- The Washington Times - Monday, December 18, 2006

Punk widow

“Sure, they called her Kurt Cobain’s Yoko. … But [Courtney] Love had a messy charisma and a style … that felt like a satire of sexiness. …

“A foster kid with a trust fund, a bratty ex-stripper who bounced between schools and juvenile detention centers, Love traveled the world after being emancipated at 16 by her therapist mother, and then popped up in the Seattle grunge scene. …

“Then all the terrible stuff happened. … In 1994, Kurt Cobain killed himself, leaving behind their daughter, Frances Bean, who was not quite 2. In the aftermath, Cobain’s widow seemed to swell to three times her own iconic size. … Her emotional response seemed mythic and awesome — and then, as time passed, more unstable, more unsettling. … She seemed less to be selling out than having a fire sale.

“Once in a while, she would have a comeback. But with each tabloid incident she emerged less of a superhero, more cartoonish than larger than life.”

— Emily Nussbaum, writing on “Fragments of Love,” Dec. 9 in the Scotsman

Moving up

“To say that the middle class is vanishing, one must have a definition of the middle class. A sensible person would probably define it as the group of people in the middle. … But that’s not how the commentators who have made the claim have defined the middle class. Instead, they take the group of people making income within a fixed range in inflation-adjusted dollars, say, between $35,000 and $50,000, and show that the percent of the overall number of families within this range is falling. In commenting on this way of defining the middle, [economist Alan] Reynolds points out an obvious but, nevertheless, often completely overlooked fact:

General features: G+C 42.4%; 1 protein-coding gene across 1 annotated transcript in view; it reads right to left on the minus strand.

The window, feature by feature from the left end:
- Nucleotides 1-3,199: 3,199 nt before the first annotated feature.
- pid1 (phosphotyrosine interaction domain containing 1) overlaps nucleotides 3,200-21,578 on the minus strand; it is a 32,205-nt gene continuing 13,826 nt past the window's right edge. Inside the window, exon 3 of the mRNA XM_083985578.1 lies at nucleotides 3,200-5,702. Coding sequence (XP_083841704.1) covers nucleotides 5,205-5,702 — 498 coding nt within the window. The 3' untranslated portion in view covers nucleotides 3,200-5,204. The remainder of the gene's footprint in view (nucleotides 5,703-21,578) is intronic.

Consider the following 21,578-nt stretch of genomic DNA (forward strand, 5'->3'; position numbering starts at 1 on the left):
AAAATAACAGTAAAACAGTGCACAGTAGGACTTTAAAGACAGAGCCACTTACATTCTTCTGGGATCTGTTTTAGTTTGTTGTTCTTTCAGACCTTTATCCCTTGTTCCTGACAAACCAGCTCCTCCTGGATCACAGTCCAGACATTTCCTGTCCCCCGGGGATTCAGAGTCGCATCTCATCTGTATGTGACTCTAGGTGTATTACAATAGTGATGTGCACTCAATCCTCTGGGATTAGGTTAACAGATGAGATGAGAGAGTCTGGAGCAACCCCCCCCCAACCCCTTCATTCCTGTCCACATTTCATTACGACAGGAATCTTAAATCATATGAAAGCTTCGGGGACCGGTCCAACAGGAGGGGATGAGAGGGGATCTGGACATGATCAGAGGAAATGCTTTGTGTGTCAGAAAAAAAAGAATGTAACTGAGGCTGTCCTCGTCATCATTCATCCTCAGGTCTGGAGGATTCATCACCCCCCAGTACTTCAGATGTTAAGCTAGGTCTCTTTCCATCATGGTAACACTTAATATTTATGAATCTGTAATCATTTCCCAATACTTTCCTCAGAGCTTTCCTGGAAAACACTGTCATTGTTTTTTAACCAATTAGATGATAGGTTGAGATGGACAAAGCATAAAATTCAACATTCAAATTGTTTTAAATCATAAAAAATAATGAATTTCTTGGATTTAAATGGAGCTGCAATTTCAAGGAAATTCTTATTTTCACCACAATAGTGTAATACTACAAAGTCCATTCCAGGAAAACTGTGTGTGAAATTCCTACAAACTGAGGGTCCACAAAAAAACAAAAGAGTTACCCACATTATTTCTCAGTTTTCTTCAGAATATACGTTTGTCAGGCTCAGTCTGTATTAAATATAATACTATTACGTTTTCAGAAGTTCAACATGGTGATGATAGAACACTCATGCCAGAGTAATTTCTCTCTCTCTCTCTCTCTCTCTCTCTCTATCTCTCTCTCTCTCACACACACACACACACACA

” ‘Such a fixed definition ensures that the proportion of households in the middle group must decline with a rise in general prosperity, because rising prosperity causes a rising percentage of families to earn more than $50,000.’

“Reynolds continues by telling of a 2004 story in The Washington Post titled, ‘The Vanishing Middle-Class Job.’ The Post article pointed out that in 1967, nearly a quarter (22.3 percent) of households made between $35,000 and $49,999 in inflation-adjusted terms, but that that share was down to 15 percent by 2003. “Reynolds notes that the same article showed that the percentage of U.S. households with a real income higher than $50,000 rose from 24.9 percent in 1967 to 44.1 percent in 2003. Moreover, the percentage with income lower than $35,000 fell from 52.8 percent to 40.9 percent. In other words, the ‘middle class’ was shrinking because people were moving out of the Post’s statically defined middle class into a higher income class.”

— David R. Henderson, writing on “What’s Really Happening in the Economy?” Wednesday in Tech Central Station at www.tcsdaily.com

Antiwar draft

“The most obvious reason students aren’t marching against the Iraq war is that there isn’t any draft or threat of a draft. In the Vietnam era … young men faced the dire possibility of being conscripted. … Many of the earliest campus demonstrations in Berkeley and elsewhere were specifically protests against the draft. …

“American soldiers might not all be thrilled to serve in Iraq, but they can’t say they didn’t have a choice. Rep. Charles Rangel supports the return of the draft on the argument that not having one is unfair. He also recognizes that the return of the Selective Service would be the most powerful antiwar measure available. If we had a draft, there probably would be peace protests in the streets.”

— Jacob Weisberg, writing on “Where Have All the Flower Children Gone?” Wednesday in Slate at www.slate.com

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